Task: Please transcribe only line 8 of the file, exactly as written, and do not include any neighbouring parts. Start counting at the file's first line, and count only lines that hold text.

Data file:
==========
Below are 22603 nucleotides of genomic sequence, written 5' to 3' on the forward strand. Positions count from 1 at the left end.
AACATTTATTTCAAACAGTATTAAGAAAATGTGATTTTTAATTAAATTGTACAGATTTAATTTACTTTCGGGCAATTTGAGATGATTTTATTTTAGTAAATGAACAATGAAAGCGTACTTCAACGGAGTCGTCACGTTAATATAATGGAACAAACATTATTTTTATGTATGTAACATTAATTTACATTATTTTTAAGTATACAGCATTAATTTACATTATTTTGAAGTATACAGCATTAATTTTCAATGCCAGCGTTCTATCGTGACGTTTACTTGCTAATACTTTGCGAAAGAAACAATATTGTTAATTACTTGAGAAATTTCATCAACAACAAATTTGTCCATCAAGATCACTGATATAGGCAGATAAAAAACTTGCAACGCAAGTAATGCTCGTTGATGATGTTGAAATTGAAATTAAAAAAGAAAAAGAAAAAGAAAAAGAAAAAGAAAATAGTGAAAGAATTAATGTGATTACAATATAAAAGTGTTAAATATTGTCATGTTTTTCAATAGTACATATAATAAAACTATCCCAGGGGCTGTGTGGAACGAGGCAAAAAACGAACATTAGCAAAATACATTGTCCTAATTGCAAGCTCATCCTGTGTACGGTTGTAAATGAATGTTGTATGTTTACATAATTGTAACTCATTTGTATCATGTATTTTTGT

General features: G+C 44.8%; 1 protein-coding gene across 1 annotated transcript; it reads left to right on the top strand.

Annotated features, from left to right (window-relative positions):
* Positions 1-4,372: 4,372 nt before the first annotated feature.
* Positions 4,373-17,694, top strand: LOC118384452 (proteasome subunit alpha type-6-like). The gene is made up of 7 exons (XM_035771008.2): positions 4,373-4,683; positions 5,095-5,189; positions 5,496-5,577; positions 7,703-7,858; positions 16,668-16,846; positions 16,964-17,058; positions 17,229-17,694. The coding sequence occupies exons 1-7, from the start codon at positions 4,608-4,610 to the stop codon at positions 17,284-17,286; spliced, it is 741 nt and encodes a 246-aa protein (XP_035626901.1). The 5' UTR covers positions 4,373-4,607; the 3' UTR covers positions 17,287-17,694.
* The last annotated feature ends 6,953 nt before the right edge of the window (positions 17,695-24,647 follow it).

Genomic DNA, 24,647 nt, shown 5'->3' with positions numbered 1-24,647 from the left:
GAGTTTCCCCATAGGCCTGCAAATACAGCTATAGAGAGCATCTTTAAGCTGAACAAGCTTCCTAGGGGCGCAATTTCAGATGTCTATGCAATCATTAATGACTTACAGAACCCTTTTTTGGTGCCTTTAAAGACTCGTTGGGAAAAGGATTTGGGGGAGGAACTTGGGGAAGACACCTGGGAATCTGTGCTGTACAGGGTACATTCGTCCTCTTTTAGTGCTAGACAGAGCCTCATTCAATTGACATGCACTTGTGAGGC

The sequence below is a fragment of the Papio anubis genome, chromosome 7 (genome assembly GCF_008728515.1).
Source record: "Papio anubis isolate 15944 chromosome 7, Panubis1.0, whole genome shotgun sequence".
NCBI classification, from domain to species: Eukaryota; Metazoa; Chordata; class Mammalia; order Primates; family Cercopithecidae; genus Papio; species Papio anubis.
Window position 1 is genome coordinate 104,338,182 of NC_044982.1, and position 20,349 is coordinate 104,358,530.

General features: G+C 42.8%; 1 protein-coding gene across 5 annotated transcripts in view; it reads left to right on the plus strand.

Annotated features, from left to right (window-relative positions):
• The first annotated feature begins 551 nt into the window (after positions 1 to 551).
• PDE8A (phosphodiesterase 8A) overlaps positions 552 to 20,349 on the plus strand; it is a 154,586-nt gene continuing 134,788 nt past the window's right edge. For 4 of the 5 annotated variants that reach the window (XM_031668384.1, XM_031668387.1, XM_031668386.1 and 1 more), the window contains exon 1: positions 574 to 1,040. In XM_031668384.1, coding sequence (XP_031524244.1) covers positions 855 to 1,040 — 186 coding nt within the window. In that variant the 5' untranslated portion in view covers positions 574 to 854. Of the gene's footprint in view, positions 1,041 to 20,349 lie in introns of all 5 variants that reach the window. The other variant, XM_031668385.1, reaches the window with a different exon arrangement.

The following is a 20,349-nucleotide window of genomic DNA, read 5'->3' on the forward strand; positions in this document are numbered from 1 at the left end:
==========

Genomic DNA, 24,647 nt, shown 5'->3' with positions numbered 1-24,647 from the left: